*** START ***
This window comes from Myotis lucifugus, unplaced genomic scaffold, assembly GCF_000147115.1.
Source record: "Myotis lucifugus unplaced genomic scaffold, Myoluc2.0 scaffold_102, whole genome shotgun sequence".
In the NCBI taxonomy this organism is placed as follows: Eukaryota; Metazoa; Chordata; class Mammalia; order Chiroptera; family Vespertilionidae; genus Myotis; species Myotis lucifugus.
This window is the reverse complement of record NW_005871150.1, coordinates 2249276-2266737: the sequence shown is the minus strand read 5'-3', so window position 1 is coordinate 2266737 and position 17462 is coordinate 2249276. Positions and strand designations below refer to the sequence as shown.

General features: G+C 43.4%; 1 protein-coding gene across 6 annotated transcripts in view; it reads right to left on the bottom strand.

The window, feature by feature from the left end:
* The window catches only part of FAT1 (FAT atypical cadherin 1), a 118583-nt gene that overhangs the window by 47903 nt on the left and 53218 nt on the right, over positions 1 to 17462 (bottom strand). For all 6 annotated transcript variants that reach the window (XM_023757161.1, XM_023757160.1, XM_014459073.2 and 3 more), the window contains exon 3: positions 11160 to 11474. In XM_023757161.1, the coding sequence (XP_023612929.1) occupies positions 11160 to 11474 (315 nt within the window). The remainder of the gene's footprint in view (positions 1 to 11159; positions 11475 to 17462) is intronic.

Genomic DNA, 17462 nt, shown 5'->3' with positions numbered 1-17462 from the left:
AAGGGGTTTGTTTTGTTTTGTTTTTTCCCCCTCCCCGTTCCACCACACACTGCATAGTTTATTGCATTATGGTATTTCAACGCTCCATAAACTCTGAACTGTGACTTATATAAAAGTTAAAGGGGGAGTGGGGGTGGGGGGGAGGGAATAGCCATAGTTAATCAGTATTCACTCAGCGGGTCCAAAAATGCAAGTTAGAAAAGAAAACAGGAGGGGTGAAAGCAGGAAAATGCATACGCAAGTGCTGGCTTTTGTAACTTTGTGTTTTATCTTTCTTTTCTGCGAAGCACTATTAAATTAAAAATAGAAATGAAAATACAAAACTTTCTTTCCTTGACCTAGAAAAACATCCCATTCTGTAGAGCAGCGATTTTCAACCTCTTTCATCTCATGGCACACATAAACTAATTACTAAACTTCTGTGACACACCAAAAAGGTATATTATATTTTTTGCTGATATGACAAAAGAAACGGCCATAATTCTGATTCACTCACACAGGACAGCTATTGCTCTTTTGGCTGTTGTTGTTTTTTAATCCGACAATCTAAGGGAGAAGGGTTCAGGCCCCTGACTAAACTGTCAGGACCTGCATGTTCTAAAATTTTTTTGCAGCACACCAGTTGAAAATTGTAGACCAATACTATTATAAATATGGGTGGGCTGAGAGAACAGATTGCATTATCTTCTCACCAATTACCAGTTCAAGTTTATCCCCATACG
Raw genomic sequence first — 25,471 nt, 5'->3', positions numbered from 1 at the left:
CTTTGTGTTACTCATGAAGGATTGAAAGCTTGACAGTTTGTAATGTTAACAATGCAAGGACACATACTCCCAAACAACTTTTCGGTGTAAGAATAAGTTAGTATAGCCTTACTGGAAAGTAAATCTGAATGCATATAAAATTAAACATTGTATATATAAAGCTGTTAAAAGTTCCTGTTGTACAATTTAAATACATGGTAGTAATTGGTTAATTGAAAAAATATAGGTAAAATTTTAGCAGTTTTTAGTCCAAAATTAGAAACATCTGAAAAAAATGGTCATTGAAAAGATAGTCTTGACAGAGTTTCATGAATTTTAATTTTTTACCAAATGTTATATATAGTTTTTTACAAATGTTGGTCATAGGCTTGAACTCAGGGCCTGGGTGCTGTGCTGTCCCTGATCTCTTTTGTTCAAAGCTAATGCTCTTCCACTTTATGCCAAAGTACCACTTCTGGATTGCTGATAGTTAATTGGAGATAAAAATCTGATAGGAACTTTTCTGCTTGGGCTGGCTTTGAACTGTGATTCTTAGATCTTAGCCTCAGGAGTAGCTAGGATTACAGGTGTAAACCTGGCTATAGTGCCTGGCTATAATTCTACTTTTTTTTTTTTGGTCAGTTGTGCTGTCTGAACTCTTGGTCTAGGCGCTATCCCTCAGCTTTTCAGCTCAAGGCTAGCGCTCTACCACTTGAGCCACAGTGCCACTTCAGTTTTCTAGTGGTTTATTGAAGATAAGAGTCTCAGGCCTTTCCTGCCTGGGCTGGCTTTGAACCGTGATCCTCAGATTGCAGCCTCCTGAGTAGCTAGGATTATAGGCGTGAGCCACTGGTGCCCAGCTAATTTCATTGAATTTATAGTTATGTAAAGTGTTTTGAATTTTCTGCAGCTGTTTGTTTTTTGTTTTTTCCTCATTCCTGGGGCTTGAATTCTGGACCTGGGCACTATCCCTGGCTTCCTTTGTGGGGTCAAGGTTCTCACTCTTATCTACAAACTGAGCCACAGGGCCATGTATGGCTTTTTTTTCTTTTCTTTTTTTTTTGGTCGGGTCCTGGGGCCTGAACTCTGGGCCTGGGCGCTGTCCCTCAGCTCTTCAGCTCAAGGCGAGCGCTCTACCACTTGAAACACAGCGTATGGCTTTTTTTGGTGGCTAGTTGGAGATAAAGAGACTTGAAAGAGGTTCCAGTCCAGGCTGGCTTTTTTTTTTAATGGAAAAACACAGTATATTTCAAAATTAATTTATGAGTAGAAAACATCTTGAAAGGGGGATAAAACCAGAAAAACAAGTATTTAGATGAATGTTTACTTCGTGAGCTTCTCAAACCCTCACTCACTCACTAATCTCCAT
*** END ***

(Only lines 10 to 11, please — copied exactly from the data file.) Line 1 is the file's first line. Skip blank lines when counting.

Raw genomic sequence first — 25,471 nt, 5'->3', positions numbered from 1 at the left:
CTTTGTGTTACTCATGAAGGATTGAAAGCTTGACAGTTTGTAATGTTAACAATGCAAGGACACATACTCCCAAACAACTTTTCGGTGTAAGAATAAGTTAGTATAGCCTTACTGGAAAGTAAATCTGAATGCATATAAAATTAAACATTGTATATATAAAGCTGTTAAAAGTTCCTGTTGTACAATTTAAATACATGGTAGTAATTGGTTAATTGAAAAAATATAGGTAAAATTTTAGCAGTTTTTAGTCCAAAATTAGAAACATCTGAAAAAAATGGTCATTGAAAAGATAGTCTTGACAGAGTTTCATGAATTTTAATTTTTTACCAAATGTTATATATAGTTTTTTACAAATGTTGGTCATAGGCTTGAACTCAGGGCCTGGGTGCTGTGCTGTCCCTGATCTCTTTTGTTCAAAGCTAATGCTCTTCCACTTTATGCCAAAGTACCACTTCTGGATTGCTGATAGTTAATTGGAGATAAAAATCTGATAGGAACTTTTCTGCTTGGGCTGGCTTTGAACTGTGATTCTTAGATCTTAGCCTCAGGAGTAGCTAGGATTACAGGTGTAAACCTGGCTATAGTGCCTGGCTATAATTCTACTTTTTTTTTTTTGGTCAGTTGTGCTGTCTGAACTCTTGGTCTAGGCGCTATCCCTCAGCTTTTCAGCTCAAGGCTAGCGCTCTACCACTTGAGCCACAGTGCCACTTCAGTTTTCTAGTGGTTTATTGAAGATAAGAGTCTCAGGCCTTTCCTGCCTGGGCTGGCTTTGAACCGTGATCCTCAGATTGCAGCCTCCTGAGTAGCTAGGATTATAGGCGTGAGCCACTGGTGCCCAGCTAATTTCATTGAATTTATAGTTATGTAAAGTGTTTTGAATTTTCTGCAGCTGTTTGTTTTTTGTTTTTTCCTCATTCCTGGGGCTTGAATTCTGGACCTGGGCACTATCCCTGGCTTCCTTTGTGGGGTCAAGGTTCTCACTCTTATCTACAAACTGAGCCACAGGGCCATGTATGGCTTTTTTTTCTTTTCTTTTTTTTTTGGTCGGGTCCTGGGGCCTGAACTCTGGGCCTGGGCGCTGTCCCTCAGCTCTTCAGCTCAAGGCGAGCGCTCTACCACTTGAAACACAGCGTATGGCTTTTTTTGGTGGCTAGTTGGAGATAAAGAGACTTGAAAGAGGTTCCAGTCCAGGCTGGCTTTTTTTTTTAATGGAAAAACACAGTATATTTCAAAATTAATTTATGAGTAGAAAACATCTTGAAAGGGGGATAAAACCAGAAAAACAAGTATTTAGATGAATGTTTACTTCGTGAGCTTCTCAAACCCTCACTCACTCACTAATCTCCAT